Why these chocolate-covered strawberries merit a drive to Massachusetts

BRATTLEBORO — Emily turned 16 last week. There are many things a 16-year-old might want for her birthday, including an iPad, an iPod, or a smartphone. One thing you wouldn't expect a teenager to request: a strawberry.

No, “strawberry” is not the new BlackBerry. We're talking about a strawberry, and not just any strawberry. If you'll notice, I used the singular form to describe her request. We'll get to that. For now, please consider a 16-year-old girl requesting a strawberry as her birthday gift.

Welcome to Richardson's Candy Kitchen, at 500 Greenfield Road in Deerfield, Mass., home of the famous chocolate-covered strawberry, the Holy Grail of delicacies. If you're not yet familiar with them, you have a brief time to become acquainted, luck and weather permitting.

These rare birds appear for a few weeks only, at the height of strawberry season. They're available each day until they sell out, and they do - quickly.

What makes these strawberries so special? We've all enjoyed a chocolate-covered strawberry along the way. I mean, how good could these be? Actually, several qualities contribute to their amazingness. These strawberries diligently practice the FARE WELL philosophy-Fresh, Ripe, Whole, and Local.

At the height of strawberry season they're picked fresh each morning at Teddy Smiarowski Farm in Hatfield, Mass., just a few miles down the road, and delivered promptly.

As soon as they arrive, they are swiftly prepared, all together, for peak flavor and uniformity. They are lovingly placed in an adorable “itsy, bitsy, teeny, weeny, pinky, polka-dot bikini” paper holder. Around 11 a.m. they're presented to the public with pride. They're snapped up within hours.

* * *

Richardson's chocolate-covered strawberries are huge! You might barely hold two in the palm of your hand. Sometimes typically small fruit sacrifices flavor for size, and that can happen with strawberries, but these berries are ginormous and juicy. They burst in your mouth and retain the integrity of their shape, gently coaxing your mouth to plow through to the other side of the bite, where your teeth meet.

Their sweetness holds a hint of tangy acidity, tickling your tongue. And the scent. Dear Mary, the scent. Like a perfectly aromatic tomato whiffed immediately after plucking, these strawberries explode with giddy joy into your nostrils and swirl magically up your sinuses, filling you with dizzying ecstasy.

And it's not just the strawberry that intoxicates.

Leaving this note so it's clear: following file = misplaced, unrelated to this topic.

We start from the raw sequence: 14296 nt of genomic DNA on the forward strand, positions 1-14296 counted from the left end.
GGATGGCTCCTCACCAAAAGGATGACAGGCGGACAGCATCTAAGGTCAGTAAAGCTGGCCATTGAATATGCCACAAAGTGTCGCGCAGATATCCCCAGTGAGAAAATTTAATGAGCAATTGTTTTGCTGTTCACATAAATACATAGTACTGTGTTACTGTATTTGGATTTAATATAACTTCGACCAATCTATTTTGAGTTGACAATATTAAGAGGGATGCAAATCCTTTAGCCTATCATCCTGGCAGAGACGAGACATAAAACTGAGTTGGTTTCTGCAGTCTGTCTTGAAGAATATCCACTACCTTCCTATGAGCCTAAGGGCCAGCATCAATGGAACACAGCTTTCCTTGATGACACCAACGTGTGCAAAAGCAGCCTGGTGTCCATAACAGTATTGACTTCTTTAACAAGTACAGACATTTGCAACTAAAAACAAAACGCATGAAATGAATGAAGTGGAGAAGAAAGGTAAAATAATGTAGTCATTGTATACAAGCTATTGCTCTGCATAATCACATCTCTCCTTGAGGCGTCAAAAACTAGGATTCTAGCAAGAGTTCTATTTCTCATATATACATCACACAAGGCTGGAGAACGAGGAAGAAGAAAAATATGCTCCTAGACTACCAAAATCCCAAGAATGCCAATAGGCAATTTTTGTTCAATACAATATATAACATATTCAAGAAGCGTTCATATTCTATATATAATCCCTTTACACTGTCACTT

These magical morsels are double-dipped, first in a fondant - a simple, white, sugar glaze, like the top of a Napoleon - and next in dark chocolate. It's pure, dense, and buttery-rich, and not too sweet, so that the fondant counterbalances the tender, bitter bite-back of the dark master.

The combination is a symphony of texture, sensual smells, contrasting colors, and complex, sweet sensations that fully engage the taste buds.

* * *

You think I'm laying it on thick, I can tell. I see you rolling your eyes as you read this. But trust me; this is a once-in-a-year phenomenon, like the supermoon or a Perseid meteor shower.

If you don't believe me, ask around. These masterpieces have held court in our valley for quite some time. Richardson's opened in 1954 and began offering their strawberries around 1973. They are a family owned business, trading hands around 1983 to the Woodwards.

I spoke with their daughter, Kathie Williams, who runs the store. Kathie was 18 when her parents took over, and recalls eating the strawberries, as her own children do now. Her niece Emily (the 16-year-old) loves them so much that she requests them each year for her birthday.

And every year around June, my son reminds me that “it's berry time.” If you're acquainted with any 20-year-old males, you'll appreciate how unusual that type of behavior is.

Richardson's chocolate-covered strawberries are wonderful treats at parties and picnics, and make awesome gifts for teachers. I can imagine them being the highlight of the dessert table at a family reunion or special summer gathering.

(They're likely gone by the Fourth of July, so celebrate the holiday early with these gustatory fireworks.)

Fans come from all over the country. One Texan visits yearly. That makes sense, as these babies are as big as Dallas. People come regularly, and some patrons visit daily. They keep a keen watch on the “strawberry report,” waiting for that first day. I join that particular breed of devotees, e-mailing Kathie several times to confirm the ETA and secure my order.

Strawberries are available from mid- to late June, depending on Mother Nature. Richardson's sells chocolate-covered frozen bananas and autumnal caramel-apples. Naturally, Richardson's Candy Kitchen sells all things candy: fresh, homemade, delicious candy.

Somehow I manage to wolf down a few salted caramels among three strawberries. Hey, when in Rome...

You'll be so grateful you picked up this paper today. Keep a close eye on its website. When you see the polka-dotted behemoths pictured, immediately call in sick from work. Yank the kids from school. Remove elderly parents from the nursing home. Pile everyone into the car, and get your lucky butts down to Deerfield. No one is too young or too jaded for this annual pilgrimage.

* * *

One final note: Emily didn't receive her birthday strawberry last year, as the red beauties sold out before she could get her hands on one. How dedicated the Woodwards are to their customers! So when you make your trip down, remember our birthday girl and buy her a gift, Richardson's style!

Subscribe to the newsletter for weekly updates